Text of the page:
No one knows exactly how hard the new European currency will hit the Franc Zone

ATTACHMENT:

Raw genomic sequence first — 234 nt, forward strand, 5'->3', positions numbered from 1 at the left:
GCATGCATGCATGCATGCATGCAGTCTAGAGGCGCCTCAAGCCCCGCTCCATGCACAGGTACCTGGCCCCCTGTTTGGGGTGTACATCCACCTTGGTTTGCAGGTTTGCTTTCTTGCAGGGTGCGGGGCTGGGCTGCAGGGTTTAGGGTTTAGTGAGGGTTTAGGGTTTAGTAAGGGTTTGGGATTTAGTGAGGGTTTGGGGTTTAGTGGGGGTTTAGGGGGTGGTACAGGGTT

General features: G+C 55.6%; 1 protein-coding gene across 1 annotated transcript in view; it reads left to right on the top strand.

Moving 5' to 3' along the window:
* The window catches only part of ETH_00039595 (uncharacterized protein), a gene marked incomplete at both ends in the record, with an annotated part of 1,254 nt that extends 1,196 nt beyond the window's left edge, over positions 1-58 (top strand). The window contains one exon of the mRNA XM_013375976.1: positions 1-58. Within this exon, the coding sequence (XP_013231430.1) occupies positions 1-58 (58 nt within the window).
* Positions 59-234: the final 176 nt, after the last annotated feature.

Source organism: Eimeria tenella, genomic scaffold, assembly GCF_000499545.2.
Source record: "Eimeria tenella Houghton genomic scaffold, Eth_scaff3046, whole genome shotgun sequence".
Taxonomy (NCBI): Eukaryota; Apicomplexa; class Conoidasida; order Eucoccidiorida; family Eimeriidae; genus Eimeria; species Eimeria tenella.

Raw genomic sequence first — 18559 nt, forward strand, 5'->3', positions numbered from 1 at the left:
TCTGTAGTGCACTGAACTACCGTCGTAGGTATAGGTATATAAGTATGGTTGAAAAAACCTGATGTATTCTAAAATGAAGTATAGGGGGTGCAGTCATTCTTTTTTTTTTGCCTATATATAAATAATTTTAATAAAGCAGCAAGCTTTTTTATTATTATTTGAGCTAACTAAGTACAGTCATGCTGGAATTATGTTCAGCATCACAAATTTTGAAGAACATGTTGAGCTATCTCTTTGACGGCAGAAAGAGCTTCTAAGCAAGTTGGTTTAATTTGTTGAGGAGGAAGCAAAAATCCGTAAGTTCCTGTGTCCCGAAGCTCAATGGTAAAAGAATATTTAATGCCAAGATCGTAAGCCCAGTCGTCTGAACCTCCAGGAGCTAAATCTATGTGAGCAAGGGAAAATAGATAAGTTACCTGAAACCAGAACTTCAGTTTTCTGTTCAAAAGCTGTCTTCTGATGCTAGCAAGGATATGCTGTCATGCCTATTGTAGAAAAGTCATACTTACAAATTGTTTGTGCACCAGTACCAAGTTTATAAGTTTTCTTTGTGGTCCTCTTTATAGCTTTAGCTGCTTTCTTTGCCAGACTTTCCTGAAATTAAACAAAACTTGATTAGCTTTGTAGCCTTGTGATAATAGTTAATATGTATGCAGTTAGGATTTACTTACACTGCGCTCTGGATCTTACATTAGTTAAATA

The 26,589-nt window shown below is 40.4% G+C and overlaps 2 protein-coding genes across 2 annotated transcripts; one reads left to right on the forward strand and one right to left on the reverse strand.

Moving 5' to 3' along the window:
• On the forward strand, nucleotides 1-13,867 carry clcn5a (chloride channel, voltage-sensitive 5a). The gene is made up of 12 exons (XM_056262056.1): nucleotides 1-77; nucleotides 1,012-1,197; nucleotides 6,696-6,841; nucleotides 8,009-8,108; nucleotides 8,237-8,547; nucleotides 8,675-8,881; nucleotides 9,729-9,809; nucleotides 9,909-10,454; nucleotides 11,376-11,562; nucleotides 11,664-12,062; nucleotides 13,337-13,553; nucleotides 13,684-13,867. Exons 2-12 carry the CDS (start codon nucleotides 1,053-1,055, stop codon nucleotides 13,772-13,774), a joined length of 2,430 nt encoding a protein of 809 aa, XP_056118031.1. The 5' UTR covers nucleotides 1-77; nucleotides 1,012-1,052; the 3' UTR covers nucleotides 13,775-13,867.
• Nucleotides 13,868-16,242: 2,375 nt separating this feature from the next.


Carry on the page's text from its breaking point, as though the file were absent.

Is France finally decolonising its African partners? Or is Paris still trying to have it both ways? These questions dominated the Third Convention Euro-Africaine in Bordeaux, France, on 19-20 May. Amid the throng of mainly French and Francophone businessmen, financiers and politicians, Ivorians were conspicuous, led by the only African President attending, Henri Konan Bédié. Since the CFA franc was devalued in January 1994, successive French governments under Edouard Balladur, Alain Juppé and now Lionel Jospin have followed much the same policy: to help Franc Zone countries if the International Monetary Fund approves of their policies. Yet French policy-makers would like to keep their old influence, above all in Côte d’Ivoire. French Cooperation Secretary Charles Josselin and Finance Minister Dominique Strauss-Kahn still underline that African governments should stay close to France, their 'protector' against American laisser-faire and German budget-cutting. As prospects for growth and investment brighten, African policy-makers may try to do things their own way, finding help wherever they can.
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